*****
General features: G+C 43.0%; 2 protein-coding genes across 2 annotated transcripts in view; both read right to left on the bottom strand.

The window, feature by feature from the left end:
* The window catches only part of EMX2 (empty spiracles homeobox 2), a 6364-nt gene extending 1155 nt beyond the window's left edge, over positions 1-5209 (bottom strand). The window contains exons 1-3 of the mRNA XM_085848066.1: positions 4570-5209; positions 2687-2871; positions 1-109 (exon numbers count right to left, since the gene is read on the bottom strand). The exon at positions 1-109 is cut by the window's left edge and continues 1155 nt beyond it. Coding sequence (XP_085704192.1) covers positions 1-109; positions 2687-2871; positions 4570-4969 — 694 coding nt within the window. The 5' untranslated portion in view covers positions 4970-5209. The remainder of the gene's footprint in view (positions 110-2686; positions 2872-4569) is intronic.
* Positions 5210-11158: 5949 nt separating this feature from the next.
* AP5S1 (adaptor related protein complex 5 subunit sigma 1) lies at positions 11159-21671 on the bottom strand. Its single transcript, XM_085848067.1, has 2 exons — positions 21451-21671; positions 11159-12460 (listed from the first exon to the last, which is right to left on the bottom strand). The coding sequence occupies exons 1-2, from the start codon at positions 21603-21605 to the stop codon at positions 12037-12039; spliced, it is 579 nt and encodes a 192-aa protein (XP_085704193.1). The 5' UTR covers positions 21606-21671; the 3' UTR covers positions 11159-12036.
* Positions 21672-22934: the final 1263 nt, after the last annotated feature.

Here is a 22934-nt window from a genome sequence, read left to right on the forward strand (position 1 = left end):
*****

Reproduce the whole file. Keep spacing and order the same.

General features: G+C 43.0%; 2 protein-coding genes across 2 annotated transcripts in view; both read right to left on the bottom strand.

The window, feature by feature from the left end:
* The window catches only part of EMX2 (empty spiracles homeobox 2), a 6364-nt gene extending 1155 nt beyond the window's left edge, over positions 1-5209 (bottom strand). The window contains exons 1-3 of the mRNA XM_085848066.1: positions 4570-5209; positions 2687-2871; positions 1-109 (exon numbers count right to left, since the gene is read on the bottom strand). The exon at positions 1-109 is cut by the window's left edge and continues 1155 nt beyond it. Coding sequence (XP_085704192.1) covers positions 1-109; positions 2687-2871; positions 4570-4969 — 694 coding nt within the window. The 5' untranslated portion in view covers positions 4970-5209. The remainder of the gene's footprint in view (positions 110-2686; positions 2872-4569) is intronic.
* Positions 5210-11158: 5949 nt separating this feature from the next.
* AP5S1 (adaptor related protein complex 5 subunit sigma 1) lies at positions 11159-21671 on the bottom strand. Its single transcript, XM_085848067.1, has 2 exons — positions 21451-21671; positions 11159-12460 (listed from the first exon to the last, which is right to left on the bottom strand). The coding sequence occupies exons 1-2, from the start codon at positions 21603-21605 to the stop codon at positions 12037-12039; spliced, it is 579 nt and encodes a 192-aa protein (XP_085704193.1). The 5' UTR covers positions 21606-21671; the 3' UTR covers positions 11159-12036.
* Positions 21672-22934: the final 1263 nt, after the last annotated feature.

Here is a 22934-nt window from a genome sequence, read left to right on the forward strand (position 1 = left end):